24. 24. What are the unofficial objectives? <br />Of the person who brought you in: <br />Outside expert brings credibility <br />Hit man to do my dirty work <br />Skill transfer to my internal people <br />Spend down my budget before I lose it <br />Experiment, fishing expedition <br />Responding to pressure from higher-ups <br />Scapegoat <br />Yours: <br />Your own learning<br />Promote humanistic values in the project, organization or profession <br />Get a new reference client <br />Learn a new company, industry, area, topic<br />Material for an article / book / presentation (cough, cough) <br />Figuring out your sponsor’s unofficial objectives is key <br />Know thyself<br />You have agency<br />What matters to you? <br />
    25. 25. Are you a lone hand? <br />Companions<br />Your outsider experience is heavily dependent on your companions -- other outsiders/consultants you’re working with (if any)<br />Or one of a group? <br />
    26. 26. Crossing the Threshold: going onsite<br />The physical environment of the client’s workplace is rich with information (material artifacts & context for behaviors and interactions). <br />
    27. 27. Meeting & greeting <br />Introductions are ritualized encounters that establish a frame for your activities in the organization. <br /><ul><li> Who introduces you
    28. 28. To whom, in what order
    29. 29. What is & isn’t said
    30. 30. Implied permission frame
    31. 31. Body language, affect
    32. 32. Status signaling </li></li></ul><li>Assessments & judgments <br />Ally? Opponent? Irrelevant / ignore? <br />
    33. 33. Meeting Helpers<br />& <br />Hinderers<br />As people assess your presence in their organization, they decide whether to help, obstruct or stand aside. Mapping allies, opponents & neutrals is part of the outsider experience. <br />
    34. 34. Road of Trials<br />They wouldn’t have hired you if they’d been able to easily do it for themselves. <br />There will be monsters and riddles and wolves in sheep’s clothing. <br />
    35. 35. Temptations<br /><ul><li> Telling clients what they want to hear
    36. 36. Avoiding sacred cows that need scrutiny
    37. 37. Looking the other way: ignoring uncomfortable implications
    38. 38. Thinking the project has no chance of success – but hey, the money’s good </li></li></ul><li>Completion of the project<br />Some projects fulfill every hope & expectation. <br />Most don’t. <br /><ul><li> Time pressure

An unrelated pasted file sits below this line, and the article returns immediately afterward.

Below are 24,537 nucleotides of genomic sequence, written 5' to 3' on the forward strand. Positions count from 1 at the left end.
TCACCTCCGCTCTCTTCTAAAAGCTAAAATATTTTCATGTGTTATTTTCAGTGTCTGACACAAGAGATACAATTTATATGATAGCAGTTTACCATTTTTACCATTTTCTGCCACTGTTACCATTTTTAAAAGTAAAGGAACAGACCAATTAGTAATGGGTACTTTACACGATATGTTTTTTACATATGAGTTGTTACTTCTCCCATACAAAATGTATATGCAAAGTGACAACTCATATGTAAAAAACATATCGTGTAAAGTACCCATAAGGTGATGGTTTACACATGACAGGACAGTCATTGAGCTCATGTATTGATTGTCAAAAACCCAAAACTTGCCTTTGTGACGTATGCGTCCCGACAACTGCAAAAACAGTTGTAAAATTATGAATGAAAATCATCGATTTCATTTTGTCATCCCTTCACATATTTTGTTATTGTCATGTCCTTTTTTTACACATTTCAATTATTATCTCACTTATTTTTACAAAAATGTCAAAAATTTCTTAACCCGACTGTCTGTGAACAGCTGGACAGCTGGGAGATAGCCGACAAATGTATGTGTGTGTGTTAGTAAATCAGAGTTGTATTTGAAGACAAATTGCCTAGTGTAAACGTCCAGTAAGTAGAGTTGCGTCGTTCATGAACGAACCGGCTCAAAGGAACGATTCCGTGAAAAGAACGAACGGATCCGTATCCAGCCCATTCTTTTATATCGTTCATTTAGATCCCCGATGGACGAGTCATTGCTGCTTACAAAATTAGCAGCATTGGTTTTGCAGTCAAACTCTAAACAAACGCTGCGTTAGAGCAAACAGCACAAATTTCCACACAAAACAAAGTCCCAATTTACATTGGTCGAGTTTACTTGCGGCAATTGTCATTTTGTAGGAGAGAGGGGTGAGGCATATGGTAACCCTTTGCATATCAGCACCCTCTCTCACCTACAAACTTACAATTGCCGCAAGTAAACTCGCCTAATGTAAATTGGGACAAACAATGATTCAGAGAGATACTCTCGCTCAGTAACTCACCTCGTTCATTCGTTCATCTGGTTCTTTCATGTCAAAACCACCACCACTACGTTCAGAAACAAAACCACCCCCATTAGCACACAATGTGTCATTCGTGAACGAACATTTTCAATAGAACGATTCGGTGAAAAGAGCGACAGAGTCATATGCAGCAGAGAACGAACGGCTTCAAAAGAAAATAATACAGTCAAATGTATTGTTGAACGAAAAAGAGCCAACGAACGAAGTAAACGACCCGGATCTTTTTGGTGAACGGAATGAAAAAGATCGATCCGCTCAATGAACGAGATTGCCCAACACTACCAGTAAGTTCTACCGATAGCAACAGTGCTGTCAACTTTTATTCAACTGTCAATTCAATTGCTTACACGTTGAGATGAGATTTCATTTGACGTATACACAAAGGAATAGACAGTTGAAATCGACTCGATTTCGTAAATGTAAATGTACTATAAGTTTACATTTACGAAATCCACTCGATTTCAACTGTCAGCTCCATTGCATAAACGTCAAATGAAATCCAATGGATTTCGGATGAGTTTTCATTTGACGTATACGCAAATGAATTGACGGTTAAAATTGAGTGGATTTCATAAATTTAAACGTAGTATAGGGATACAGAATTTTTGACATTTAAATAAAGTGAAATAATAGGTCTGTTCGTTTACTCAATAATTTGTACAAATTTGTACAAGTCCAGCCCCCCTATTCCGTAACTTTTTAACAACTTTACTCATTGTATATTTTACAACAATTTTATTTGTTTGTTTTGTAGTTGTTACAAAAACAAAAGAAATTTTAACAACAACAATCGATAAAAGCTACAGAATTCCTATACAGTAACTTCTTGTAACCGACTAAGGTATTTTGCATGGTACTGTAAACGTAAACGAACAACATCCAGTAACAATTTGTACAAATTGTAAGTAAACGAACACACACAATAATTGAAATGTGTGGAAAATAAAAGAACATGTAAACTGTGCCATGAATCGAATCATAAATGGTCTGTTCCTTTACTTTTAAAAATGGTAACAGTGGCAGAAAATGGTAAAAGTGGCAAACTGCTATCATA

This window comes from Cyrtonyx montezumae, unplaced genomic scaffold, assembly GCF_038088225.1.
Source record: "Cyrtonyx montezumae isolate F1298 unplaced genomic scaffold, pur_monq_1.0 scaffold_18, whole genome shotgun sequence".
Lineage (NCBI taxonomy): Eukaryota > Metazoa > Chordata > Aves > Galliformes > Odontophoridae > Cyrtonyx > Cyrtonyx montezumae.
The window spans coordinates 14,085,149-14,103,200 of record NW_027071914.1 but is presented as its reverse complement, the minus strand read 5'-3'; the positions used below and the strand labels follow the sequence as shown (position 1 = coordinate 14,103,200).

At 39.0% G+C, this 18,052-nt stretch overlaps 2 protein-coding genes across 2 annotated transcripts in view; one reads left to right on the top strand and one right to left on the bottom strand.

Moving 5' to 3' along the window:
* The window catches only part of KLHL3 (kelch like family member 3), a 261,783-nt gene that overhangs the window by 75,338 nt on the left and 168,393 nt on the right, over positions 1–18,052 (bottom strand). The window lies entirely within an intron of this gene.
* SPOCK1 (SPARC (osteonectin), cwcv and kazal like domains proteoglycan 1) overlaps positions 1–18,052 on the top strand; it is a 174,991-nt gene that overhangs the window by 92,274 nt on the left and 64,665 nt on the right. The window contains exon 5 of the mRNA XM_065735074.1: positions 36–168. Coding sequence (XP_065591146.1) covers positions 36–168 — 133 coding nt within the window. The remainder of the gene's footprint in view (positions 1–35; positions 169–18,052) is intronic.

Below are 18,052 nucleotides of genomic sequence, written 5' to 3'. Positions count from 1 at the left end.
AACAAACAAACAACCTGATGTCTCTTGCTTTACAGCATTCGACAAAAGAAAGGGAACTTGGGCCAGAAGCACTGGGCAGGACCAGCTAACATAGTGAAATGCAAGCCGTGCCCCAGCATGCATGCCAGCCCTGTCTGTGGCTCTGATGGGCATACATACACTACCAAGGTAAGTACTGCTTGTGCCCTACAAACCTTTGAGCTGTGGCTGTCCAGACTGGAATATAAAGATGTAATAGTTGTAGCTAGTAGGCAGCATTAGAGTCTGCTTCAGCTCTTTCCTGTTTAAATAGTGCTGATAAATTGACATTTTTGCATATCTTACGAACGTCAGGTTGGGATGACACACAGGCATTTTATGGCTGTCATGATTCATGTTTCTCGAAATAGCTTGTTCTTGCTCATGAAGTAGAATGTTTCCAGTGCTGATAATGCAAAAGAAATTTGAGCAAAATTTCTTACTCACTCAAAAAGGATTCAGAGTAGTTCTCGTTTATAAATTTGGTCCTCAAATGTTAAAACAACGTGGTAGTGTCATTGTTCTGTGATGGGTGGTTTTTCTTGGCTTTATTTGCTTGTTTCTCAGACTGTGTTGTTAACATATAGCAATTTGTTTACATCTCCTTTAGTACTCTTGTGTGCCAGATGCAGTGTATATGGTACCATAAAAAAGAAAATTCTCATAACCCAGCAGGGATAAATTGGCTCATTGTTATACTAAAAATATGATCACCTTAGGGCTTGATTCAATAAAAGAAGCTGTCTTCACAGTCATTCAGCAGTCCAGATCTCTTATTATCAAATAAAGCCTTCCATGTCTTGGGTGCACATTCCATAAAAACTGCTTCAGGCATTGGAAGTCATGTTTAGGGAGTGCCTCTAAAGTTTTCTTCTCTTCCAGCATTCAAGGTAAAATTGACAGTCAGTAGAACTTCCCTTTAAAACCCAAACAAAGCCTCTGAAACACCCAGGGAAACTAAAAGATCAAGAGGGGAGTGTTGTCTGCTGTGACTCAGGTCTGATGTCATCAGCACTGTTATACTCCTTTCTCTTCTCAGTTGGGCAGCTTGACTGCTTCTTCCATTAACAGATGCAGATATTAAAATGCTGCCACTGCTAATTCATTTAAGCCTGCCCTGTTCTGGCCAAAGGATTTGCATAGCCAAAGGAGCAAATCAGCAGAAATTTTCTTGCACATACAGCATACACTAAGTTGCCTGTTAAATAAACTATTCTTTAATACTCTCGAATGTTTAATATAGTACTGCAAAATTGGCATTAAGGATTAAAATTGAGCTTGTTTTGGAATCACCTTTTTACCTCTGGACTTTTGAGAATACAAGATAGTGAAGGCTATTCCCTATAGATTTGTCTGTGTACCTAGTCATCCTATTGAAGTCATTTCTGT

39. 39. Scope constraints
    40. 40. Changing priorities
    41. 41. Political battles
    42. 42. Your own imperfect skills in navigating challenges</li></ul>You still have to wrap it up & move on.<br />
    43. 43. Good-byes<br /><ul><li> Wrap-ups & hand-offs
    44. 44. Disposition of materials: notes, reports, etc.
    45. 45. Lessons learned: personal, group
    46. 46. Separation & departure rituals
    47. 47. Celebrations and gifts </li></li></ul><li>Weaknesses & hassles of being an outsider<br />Logistical: impaired access to office/plant location, space to work, computer network, phone, meeting invitations, email lists <br />Not part of their relationship network – out of communications loop <br />New kid feeling: lonely, superficial relationships, having to prove self to new people <br />Inefficiency: everything takes longer because you lack knowledge & connections<br />No benefits or perks (health care, 401k, PTO etc.) <br />
    48. 48. Strengths & joys of being an outsider<br />Variety: different projects, different organizations <br />Development of new skills in becoming a consultant <br />Psychological growth in “leaving the herd” - proving yourself, going it alone<br />Higher cash income than insiders <br />Easier to maintain independence & boundaries <br />
    49. 49. An idiosyncratic bibliography<br />Kleiner, Art. Who Really Matters: The Core Group Theory of Power, Privilege & Success. Currency/Doubleday, 2003. <br /> Jordan, Ann. Business Anthropology. Ann Jordan. Waveland Press, 2002. <br />Moeran, Brian. The Business of Ethnography: Strategic Exchange, People & Organizations. Berg Publishers, 2005. <br /> Schwartzman, Helen. Ethnography in Organizations. Sage Publications, 2002.<br /> Wolcott, Harry. Ethnography: A Way of Seeing. Altamira Press, 2nd edition, 2008. <br /> Wright, Susan. The Anthropology of Organizations. Routledge, 1994.<br /> Block, Peter. Flawless Consulting: A Guide to Getting Your Expertise Used. Pfeiffer, 3rd edition, 2011. <br /> Cefkin, Melissa, editor. Ethnography and the Corporate Encounter: Reflections on Research in and of Corporations. Berghahn Books, 2009. <br /> Gellner, David and Hirsh, Eric, editors. Inside Organizations: Anthropologists at Work. Berg Publishers, 2001. <br /> Ho, Karen. Liquidated: An Ethnography of Wall Street. Duke University Press, 2009. <br />
    50. 50. Doing (Para) Ethnography As A Corporate Outsider <br />